• someone in the distant past came, saw, conquered based on superior native technology, gravity, or disbelief of magic - and disappeared conveniently when things got hot 
  • ethereal creatures and travelers sing strangely familiar and catchy songs 

  • fair enough, you find the gateway in the basement of Castle Greyhawk 
  • one of those strange wanderers rolls up on you and is trying to convince you to make all these mixtures and build all these weird devices and is telling you when the next eclipse is going to be and you don't have the heart to tell him about 9th level spells 
  •  oh psych that other universe isn't exactly our Earth it's a parallel universe Earth where ..

Tuesday, 23 September 2014

Bridges to Reality

Let's define "autonomous fantasy": a work about a world not our own, without attempting within the text to place the created world in relation to our own world (henceforth known as "Earth").

But if you look at literature, autonomous fantasy is actually pretty rare. George R. R. Martin's wildly popular world is one such world. But most of the D&D inspiration list "Appendix N" is not. Most of the works there have some kind of link between the fantasy world and the real Earth.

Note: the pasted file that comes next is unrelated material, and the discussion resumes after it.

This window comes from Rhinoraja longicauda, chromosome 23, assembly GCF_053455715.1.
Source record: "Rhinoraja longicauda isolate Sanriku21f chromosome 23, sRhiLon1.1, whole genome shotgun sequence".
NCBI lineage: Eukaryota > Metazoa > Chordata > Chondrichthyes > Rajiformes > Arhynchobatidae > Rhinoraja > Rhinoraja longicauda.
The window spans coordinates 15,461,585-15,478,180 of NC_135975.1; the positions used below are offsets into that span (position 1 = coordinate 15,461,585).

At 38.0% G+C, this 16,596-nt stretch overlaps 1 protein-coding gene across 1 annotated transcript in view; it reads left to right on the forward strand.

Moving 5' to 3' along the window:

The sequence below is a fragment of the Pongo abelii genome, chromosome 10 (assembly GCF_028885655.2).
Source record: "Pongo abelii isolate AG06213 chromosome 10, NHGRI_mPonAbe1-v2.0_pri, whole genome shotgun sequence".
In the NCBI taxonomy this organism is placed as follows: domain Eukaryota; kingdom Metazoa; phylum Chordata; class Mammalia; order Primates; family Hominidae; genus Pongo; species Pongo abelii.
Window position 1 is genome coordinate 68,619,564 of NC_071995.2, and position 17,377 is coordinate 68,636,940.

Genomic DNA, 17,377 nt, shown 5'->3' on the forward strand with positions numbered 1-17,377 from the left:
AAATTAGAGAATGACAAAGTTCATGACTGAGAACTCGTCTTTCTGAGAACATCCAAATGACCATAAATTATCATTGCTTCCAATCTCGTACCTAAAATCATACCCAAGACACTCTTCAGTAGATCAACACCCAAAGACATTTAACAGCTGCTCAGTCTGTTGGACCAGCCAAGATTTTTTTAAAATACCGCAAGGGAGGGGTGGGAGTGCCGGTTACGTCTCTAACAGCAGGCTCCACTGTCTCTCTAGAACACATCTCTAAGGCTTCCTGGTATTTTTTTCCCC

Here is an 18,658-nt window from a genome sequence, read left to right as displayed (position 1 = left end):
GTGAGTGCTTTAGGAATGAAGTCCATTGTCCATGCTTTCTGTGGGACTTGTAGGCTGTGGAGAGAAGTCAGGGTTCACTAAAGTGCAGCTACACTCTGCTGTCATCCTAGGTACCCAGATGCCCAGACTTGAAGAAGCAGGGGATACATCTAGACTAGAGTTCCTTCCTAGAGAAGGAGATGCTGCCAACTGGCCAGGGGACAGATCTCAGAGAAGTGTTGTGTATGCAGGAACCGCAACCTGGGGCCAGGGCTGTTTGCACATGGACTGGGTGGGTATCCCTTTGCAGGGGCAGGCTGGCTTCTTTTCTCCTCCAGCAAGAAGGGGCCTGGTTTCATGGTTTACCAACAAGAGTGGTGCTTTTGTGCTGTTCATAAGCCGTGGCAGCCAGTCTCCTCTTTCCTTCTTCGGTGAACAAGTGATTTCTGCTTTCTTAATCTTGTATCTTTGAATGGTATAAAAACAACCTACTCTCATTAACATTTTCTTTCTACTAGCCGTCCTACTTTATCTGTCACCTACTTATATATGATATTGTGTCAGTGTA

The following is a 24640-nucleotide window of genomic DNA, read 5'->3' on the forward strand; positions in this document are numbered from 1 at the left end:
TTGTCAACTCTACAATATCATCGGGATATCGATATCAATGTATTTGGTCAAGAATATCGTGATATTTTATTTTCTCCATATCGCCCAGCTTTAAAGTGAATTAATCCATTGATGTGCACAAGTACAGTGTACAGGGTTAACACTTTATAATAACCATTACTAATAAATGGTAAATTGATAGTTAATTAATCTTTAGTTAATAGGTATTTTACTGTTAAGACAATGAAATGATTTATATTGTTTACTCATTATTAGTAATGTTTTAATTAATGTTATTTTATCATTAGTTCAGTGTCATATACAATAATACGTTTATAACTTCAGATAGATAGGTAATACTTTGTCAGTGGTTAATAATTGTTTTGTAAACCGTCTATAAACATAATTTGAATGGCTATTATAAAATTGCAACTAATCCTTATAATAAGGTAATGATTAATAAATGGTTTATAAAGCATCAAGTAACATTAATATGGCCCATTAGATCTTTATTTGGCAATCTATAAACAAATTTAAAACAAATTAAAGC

Below is a list of the ways in fantasy world-building to link the created world ("you") to our own Earth. The list is, of course, exhaustive (this claim is meant to stir the blood to objection, so object away!)

It is also only coincidence that there are twelve is the number of entries in the list and twelve is the number of sides of that funny-looking die you have lying on your table there. Please do not leave such momentous decisions as the very nature of reality to the whim of the roll.

1. You are in Earth's far or mythic past.
Examples: Tolkien's Middle Earth, Howard's barbarians, Moorcock's Melnibone

2. You are in the real world's future
Examples: Wolfe's New Sun, Lanier's Hiero, Gerber's Thundarr the Barbarian, Okorafor's Who Fears Death, Boulle's Planet of the Apes

3. You are in a parallel dimension, communicable to Earth
Examples: D&D's default cosmos, Pratt & De Camp's Incomplete Enchanter, Moorcock's multiverse

4. You are on a distant planet where fantasy/magic holds sway
Examples: Farmer's World of Tiers, Barker's Tekumel, McCaffrey's Dragonriders of Pern

5. Your world and Earth are both the dream/simulation/shadow of a higher world
Example; Zelazny's Amber series

6. You are in the dream of someone on Earth
Examples: Lovecraft's Dreamlands, McCay's Little Nemo

The rest have less of a fictional pedigree to my knowledge, but are no less fascinating.

7. You are in a simulation run by someone on Earth
8. Earth is the dream of someone on your world
9. Your world is the afterlife of Earth
10. Earth is the afterlife of your world
11. You are in a fiction maintained by someone on Earth (the literal truth, and the doctrine of Narrativism, no, not that kind of Narrativism)
12. The wall is absolute (Westeros and all other self-contained worlds such as Earthsea)